});
ajv.addMetaSchema(require('ajv/lib/refs/json-schema-draft-04.json'));
/**
 * We added ajv-errors module to our ajv schema engine since we want to give our custom messages in case
 * of data checking
 * 1. keepErrors decide whether or not we want to keep original errors given by ajv engine
 * 2. singleError tells whether to check full json in one go and prompt for all errors or stop 
 *    validation as soon as first error is encountered
 */
require('ajv-errors')(ajv, {
    keepErrors: false,
    singleError: false
});

const schema = require("./schema");
const compiledSchema = ajv.compile(schema);

const correctData = {
    name: "INDIA",
    type: "COUNTRY",
    rank: 1,
    isDemocratic: true
}
/**
 * This is going to be true, since we followed all the norms of the schema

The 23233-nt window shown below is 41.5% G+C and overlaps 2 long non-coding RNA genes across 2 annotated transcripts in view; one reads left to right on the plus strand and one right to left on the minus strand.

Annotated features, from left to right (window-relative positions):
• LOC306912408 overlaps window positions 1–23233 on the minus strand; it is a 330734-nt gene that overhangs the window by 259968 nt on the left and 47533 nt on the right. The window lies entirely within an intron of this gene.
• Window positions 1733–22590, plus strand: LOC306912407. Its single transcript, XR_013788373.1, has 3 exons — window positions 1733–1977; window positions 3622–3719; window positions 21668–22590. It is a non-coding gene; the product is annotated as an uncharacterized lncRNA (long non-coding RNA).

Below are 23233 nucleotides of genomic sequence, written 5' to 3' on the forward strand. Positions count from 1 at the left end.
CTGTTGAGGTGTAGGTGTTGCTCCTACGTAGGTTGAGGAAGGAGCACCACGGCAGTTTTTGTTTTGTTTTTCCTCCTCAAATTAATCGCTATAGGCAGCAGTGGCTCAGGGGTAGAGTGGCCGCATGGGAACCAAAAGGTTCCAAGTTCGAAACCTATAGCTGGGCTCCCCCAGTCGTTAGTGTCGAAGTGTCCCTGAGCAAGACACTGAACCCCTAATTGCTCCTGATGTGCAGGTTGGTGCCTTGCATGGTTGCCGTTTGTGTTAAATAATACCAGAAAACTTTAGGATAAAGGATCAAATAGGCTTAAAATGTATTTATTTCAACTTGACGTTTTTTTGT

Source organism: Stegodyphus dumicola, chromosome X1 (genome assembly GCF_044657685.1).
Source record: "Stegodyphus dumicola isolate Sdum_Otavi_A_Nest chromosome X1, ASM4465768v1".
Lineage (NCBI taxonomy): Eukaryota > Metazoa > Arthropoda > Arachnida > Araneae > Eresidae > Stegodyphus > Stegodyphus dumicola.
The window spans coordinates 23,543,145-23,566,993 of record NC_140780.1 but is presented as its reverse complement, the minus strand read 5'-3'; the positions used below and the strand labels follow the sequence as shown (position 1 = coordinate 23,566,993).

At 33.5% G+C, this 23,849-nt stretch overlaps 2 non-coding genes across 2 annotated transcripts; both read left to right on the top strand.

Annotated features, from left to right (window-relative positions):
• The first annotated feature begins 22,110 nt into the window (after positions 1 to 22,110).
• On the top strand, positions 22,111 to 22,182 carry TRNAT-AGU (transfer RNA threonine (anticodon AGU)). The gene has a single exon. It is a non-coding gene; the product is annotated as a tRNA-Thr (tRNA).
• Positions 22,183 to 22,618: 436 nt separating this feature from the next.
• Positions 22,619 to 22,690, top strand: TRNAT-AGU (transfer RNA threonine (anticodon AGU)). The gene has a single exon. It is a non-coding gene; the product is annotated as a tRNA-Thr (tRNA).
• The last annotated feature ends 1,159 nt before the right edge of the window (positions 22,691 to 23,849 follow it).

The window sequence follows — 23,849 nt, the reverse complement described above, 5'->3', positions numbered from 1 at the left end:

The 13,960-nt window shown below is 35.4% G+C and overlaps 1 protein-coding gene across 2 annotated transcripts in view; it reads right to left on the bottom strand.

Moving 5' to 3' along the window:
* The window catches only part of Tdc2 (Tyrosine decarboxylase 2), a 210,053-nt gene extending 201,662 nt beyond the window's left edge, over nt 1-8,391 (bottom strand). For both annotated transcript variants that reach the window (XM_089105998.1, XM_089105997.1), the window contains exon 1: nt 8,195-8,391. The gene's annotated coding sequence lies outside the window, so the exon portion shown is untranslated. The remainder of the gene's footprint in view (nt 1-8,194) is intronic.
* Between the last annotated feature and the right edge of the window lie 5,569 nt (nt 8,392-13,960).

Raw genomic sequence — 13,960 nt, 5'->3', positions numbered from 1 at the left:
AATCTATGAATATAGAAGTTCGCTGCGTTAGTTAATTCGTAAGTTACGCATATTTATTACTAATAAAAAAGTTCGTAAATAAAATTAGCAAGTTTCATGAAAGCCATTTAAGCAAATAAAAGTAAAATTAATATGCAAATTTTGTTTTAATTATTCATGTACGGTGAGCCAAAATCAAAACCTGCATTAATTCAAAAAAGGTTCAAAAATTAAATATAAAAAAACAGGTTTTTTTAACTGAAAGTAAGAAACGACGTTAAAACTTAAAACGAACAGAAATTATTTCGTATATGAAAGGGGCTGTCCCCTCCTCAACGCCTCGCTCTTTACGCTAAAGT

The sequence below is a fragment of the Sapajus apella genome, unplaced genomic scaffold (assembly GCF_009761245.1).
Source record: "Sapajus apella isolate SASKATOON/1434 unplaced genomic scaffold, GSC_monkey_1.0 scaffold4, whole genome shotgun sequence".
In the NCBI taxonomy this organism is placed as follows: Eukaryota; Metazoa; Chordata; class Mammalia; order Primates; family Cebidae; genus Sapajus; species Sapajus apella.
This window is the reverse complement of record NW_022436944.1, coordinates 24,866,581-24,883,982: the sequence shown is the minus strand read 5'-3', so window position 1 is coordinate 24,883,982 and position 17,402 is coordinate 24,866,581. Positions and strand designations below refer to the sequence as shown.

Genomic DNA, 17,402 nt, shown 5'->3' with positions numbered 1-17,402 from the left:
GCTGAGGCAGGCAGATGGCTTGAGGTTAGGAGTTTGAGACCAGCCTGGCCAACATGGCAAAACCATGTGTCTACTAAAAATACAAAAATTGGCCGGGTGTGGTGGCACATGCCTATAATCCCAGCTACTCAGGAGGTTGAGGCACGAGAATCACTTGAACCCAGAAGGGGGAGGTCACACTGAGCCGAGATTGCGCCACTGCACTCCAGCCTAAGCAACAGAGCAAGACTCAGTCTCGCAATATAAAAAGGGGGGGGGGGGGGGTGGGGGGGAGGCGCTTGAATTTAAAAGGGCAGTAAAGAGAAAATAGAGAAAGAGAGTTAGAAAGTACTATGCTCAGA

*/
const validForCorrectData = compiledSchema(correctData);
console.log('I am with correct data ', validForCorrectData);

/**
 * Here we passed a wrong format of 'type' param, it is mentioned to be 'String' but it is 'boolean' here
 * because of that the error message of type is going to be picked up
 */
const inCorrectData = {
    name: "INDIA",
    type: true,
    rank: 1,
    isDemocratic: true
}
const validForInCorrectData = compiledSchema(inCorrectData);
console.log('I am with incorrect data ', validForInCorrectData);
if (!validForInCorrectData) console.log(compiledSchema.errors);

In this code, we have taken into consideration the error message plugin as well.

Behind the scene, AjV (after getting the JSON object of the schema) creates a function and returns the reference of that function to us, at line 23.

And if you see at line 34 & line 47 we are using the function to validate our object against the schema

The code is available here, https://github.com/ankur20us/demo-ajv

Happy coding :)